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LUCOM research program offers student-doctors, undergraduates chance to present at national medical conferences

Dr. Joseph Gigliotti (right) with research students in a lab at the Center for Medical and Health Sciences, home to the Liberty University College of Osteopathic Medicine. (Photo by Taylor Blue)

When students engage in scientific research at the postgraduate and undergraduate levels, they make discoveries and study intricate details of God’s creation, but they also develop skills and experience that will serve them in their future fields. Under Dr. Joseph Gigliotti, Director of Research and Special Projects for Liberty University College of Osteopathic Medicine (LUCOM), multiple students have presented (or are planning to present) their research at national conferences this academic year.

“I think it’s important that there is research happening at LUCOM that is being presented and published in the larger arena,” Gigliotti said. “For medical students, that’s really key. When it comes to getting residency spots, their eventual practices, and other steps in their medical careers, research plays a pivotal role.”

He said research is a growing area of interest at Liberty.

“The students’ increased interest means more future opportunities (are needed) for them to engage in research,” he said.

LUCOM offers a summer research elective that is not required for its student-doctors but allows them to be paired with faculty members doing ongoing research in different fields of medicine and biomedical sciences. For multiple summers, Gigliotti has included students in his studies of the interaction of kidney function and dietary choices and nutrition. Austin Le Vey (OMS-III), took the elective in the summer of 2022 and continued with Gigliotti into the fall and the following spring before presenting the research at the American Heart Association’s Hypertension Scientific Sessions conference in Boston last September.

“I worked with (Dr. Gigliotti) for almost a year doing this research, and he’s been a research mentor for me,” Le Vey said. “I was really interested in taking part in something that I know affects a lot of people in medicine. I geared my project towards renal (kidney) function, renal blood flow, and cardiovascular function, because that’s a big problem in the U.S. today. I really enjoy physiology, learning the new pathways and the cutting-edge things in medicine, and how we can better help patients in the future as we learn and grow more.”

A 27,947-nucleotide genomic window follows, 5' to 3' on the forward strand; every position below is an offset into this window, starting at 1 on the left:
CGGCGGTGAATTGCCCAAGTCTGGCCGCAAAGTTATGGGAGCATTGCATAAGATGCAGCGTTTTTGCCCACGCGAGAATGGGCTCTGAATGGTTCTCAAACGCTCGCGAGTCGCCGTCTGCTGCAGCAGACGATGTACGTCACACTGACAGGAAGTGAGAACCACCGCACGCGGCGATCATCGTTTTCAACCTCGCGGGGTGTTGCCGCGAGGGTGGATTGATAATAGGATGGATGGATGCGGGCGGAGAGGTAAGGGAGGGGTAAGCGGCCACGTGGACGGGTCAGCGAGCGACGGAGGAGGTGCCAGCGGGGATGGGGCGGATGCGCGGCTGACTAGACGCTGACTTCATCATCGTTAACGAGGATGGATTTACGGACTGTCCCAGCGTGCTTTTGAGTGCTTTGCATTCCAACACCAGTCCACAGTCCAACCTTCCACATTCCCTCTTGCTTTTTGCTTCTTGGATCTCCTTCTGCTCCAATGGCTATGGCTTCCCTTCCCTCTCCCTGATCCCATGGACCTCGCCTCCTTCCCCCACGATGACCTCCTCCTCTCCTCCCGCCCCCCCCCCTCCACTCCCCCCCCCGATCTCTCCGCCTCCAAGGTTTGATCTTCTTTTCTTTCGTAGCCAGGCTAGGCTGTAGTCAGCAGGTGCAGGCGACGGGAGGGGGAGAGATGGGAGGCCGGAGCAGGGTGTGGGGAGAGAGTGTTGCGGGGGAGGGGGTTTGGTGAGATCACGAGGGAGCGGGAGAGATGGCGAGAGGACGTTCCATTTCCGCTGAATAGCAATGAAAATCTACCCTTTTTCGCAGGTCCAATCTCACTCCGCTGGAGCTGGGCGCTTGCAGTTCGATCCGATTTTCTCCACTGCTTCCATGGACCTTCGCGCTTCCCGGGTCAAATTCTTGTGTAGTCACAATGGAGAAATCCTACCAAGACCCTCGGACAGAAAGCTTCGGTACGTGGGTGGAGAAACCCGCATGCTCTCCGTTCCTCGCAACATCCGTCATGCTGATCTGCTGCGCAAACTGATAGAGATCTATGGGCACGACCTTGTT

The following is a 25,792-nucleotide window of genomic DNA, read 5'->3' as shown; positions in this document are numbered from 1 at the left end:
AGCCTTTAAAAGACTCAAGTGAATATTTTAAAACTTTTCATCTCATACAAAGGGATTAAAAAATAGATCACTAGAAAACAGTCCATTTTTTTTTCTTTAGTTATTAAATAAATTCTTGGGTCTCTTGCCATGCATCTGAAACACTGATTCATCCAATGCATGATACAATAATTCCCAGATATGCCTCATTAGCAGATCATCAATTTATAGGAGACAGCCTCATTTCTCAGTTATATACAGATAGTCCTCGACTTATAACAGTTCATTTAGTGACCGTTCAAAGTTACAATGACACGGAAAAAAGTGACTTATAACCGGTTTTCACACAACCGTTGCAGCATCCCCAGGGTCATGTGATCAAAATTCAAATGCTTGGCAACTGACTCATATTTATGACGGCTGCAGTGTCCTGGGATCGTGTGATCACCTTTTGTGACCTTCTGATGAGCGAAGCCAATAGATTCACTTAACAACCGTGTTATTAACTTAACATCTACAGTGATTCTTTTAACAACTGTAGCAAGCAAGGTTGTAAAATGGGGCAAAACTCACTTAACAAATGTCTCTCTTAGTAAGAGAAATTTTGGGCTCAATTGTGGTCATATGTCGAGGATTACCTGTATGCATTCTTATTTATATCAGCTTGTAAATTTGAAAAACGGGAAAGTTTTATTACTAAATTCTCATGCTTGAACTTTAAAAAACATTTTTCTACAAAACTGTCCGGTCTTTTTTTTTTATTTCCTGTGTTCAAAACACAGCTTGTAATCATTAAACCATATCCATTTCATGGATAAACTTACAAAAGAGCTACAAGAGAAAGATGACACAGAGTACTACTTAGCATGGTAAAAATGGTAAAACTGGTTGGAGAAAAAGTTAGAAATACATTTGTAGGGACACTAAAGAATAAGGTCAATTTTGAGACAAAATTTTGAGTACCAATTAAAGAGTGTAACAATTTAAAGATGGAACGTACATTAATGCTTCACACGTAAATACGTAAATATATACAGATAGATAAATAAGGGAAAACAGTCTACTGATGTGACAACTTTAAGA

LUCOM student-doctor Austin Le Vey (OMS-III) presented at an American Heart Association conference last September.

This was Le Vey’s first time presenting at a national conference.

“It was truly a great experience,” he said. “I got to meet physicians from across the country and the world and got to talk about medicine, and I also got invitations to come to some of their programs and check out their labs. It was really an awesome opportunity to network with physicians and programs for potential residency and other things.”

“Austin not only did a great job of presenting his work, but he also had the opportunity to meet the powerhouses of this research field as a whole who were very complimentary of what he did,” Gigliotti added. “He got to participate as an up-and-coming professional hearing the newest approaches to drug treatments in his field. He left that meeting with information that’s going to help him become a better doctor. He’s a great model for what we’d like medical students to get out of conference presentations.”

Le Vey is currently doing his clinical rotations at Baptist Memorial Hospital in New Albany, Miss.

As he gets a closer look at the different specialties he can pursue as a career, Le Vey said his research experience back on Liberty’s campus has helped him develop the skills and knowledge he will need after graduation.

“The LUCOM research program has been a great opportunity to continue to do laboratory research in medical school, and being able to present at an international conference was such a great opportunity for professional development as I look forward to my future career,” he said.

Six more LUCOM students presented separate projects at an AHA conference, titled “Epidemiology and Prevention: Lifestyle and Cardiometabolic Health,” this week in Chicago: McClain Vail, Alex Rodriguez, Jonathan Westlake, Brian Kagel, Nathan Lichti, and Shreya Singh.